Bishorjon or immersion is the time to say goodbye to Goddess Durga and her family.
Time to say goodbye to all the excitement and the holidays that kept us enthralled for the last few days.
Goddess Durga leaves early in the day every year – there is a hurry since morning to 'see her off' on time lest she is late for her take off to her abode, Mt Kailash.
Seeing Uma off
Puja begins early morning and the goddess and her family are offered a frugal meal as there is very little time to prepare an elaborate one. The mantras that are chanted have a sombre, soulful strain to it – partings are never easy.
Doi-khoi or dodhi mongol is offered or it could be sheetal pantha (rice soaked in water) with punti machh (a type tiny fish, and it’s very tasty). As the offering suggests, it is traditional in nature and has a rustic earthy feel to it. 108 items are used to bid goodbye, and these are held in the boron dala or tray.
An example of boron dala
With chanting of shlokas or mantra, the symbolic immersion process is complete. A mirror, strategically placed so that it reflects the image of the goddess, is immersed in a brass vessel. Therein heralds the end of Durga Puja. Women believe those who soak their hands in the water of the immersion vessel become good cooks, so there is tough competition to be the first.
Evening is the time when the idols are taken for immersion. But before that a warm 'send off' is arranged. The face of each idol is wiped with betel leaves, and sandesh is 'fed' to the idols. Last but not the least, paan is put into the hands of each of the idols to signify a 'happy ending.'
The Bengali womenfolk adorning saris worn in the traditional way (often the traditional red-bordered white or cream saris are worn) offer vermilion at the feet of the goddess and say a quiet prayer, asking for long life and good health for their families. After that is over, women indulge in sindoor khela – a very popular tradition in which they smear each other with red vermilion, wishing long life for their husbands and peace and prosperity for their families. This tradition has been captured in many films and photographs.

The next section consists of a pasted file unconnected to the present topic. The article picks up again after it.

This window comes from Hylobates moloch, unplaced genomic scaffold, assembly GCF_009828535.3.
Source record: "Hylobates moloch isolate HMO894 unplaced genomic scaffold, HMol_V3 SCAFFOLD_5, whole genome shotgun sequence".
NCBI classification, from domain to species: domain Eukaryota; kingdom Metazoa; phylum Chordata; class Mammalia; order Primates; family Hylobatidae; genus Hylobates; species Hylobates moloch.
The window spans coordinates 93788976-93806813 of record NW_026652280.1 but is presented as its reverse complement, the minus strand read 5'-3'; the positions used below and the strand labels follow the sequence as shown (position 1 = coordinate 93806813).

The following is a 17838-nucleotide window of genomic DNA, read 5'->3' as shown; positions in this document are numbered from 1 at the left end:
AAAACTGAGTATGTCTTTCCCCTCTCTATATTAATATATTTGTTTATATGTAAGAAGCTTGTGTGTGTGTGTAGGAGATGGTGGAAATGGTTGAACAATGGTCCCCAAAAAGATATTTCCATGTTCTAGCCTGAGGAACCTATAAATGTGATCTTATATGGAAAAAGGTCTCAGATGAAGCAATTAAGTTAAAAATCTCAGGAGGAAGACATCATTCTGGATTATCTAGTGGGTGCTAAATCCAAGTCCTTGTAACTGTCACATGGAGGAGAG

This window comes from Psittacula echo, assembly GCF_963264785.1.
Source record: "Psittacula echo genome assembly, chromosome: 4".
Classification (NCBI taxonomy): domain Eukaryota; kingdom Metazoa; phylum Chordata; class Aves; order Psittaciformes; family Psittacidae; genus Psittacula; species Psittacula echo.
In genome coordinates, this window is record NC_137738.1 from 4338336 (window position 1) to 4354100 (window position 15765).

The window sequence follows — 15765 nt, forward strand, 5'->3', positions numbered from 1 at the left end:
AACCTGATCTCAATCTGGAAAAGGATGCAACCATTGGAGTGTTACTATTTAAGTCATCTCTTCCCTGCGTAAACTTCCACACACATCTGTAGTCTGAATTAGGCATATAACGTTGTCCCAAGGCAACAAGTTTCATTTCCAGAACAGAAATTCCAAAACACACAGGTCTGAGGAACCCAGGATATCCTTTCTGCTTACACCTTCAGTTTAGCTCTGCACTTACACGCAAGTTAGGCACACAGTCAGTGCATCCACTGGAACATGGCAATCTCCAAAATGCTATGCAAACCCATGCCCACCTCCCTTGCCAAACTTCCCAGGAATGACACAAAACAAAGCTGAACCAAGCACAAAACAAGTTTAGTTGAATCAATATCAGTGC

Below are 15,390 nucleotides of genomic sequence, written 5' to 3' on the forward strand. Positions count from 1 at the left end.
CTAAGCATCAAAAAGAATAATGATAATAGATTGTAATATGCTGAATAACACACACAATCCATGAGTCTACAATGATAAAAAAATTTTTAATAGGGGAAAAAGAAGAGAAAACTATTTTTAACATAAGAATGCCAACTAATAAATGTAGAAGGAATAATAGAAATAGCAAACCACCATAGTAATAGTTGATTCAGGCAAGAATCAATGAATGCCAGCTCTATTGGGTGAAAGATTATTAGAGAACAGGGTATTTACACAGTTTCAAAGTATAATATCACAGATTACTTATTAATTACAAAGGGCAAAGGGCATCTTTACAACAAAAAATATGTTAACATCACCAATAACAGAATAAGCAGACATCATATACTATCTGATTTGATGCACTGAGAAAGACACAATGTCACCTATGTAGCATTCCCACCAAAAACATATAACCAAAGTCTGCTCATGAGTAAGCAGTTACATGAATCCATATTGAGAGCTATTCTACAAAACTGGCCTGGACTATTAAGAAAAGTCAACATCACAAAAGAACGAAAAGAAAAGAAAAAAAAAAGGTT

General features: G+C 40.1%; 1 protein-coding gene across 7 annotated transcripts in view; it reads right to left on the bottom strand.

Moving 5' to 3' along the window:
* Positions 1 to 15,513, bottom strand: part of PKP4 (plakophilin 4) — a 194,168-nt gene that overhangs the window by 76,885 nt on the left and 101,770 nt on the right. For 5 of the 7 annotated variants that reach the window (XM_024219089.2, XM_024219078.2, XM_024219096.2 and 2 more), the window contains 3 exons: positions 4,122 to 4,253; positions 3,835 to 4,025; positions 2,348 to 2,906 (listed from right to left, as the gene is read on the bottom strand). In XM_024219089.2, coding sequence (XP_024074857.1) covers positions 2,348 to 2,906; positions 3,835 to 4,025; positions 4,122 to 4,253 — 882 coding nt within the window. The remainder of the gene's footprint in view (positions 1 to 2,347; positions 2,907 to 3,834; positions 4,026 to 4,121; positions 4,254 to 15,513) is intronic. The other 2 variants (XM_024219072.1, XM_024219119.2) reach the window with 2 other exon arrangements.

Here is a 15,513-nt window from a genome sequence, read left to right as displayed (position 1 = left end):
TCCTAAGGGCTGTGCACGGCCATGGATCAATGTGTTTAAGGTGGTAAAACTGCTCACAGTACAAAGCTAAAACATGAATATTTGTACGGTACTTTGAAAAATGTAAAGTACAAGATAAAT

Well into the evening, the idols are lifted onto trucks and lorries and the procession begins to wind its way towards a river, stream or lake, whatever is available. For Kolkata-dwellers, most of the idols are taken to the Hooghly for immersion. The trucks are packed with people and the uninterrupted beats of the dhaaks keep the revellers energised. The young (and sometimes the old too) often break into a breezy bishorjon dance, which is another very popular aspect of Durga Puja.
People selling balloons, whistles, caps, etc. make quick business as do the chai- and ice-cream-wallahs. The administration has quite a task – overseeing the entire immersion process. People have to get more conscious so as to not pollute the river excessively. Many good Samaritans and organisations collaborate to keep the rivers pollution-free.
At the immersion ghat, the idols are immersed with chants such as ‘Bolo Bolo Durga ma ki …Jai’ and ‘Asche bochor …abaar hobe.’ In all the chanting, shouting and dancing, one emotion that peeps through strongly is a tug at the heart-strings – the sorrow of having to say goodbye, knowing that the wait for the next Puja would be one long year.
Everyone leaves with one prayer or request to Goddess Durga – ‘ashche bochhor abaar esho Maa” (Oh goddess, do come again next year).
It may be the end of Durga Puja this year, but there are sweets waiting for one at home. That, however, will have to wait till after bishorjon!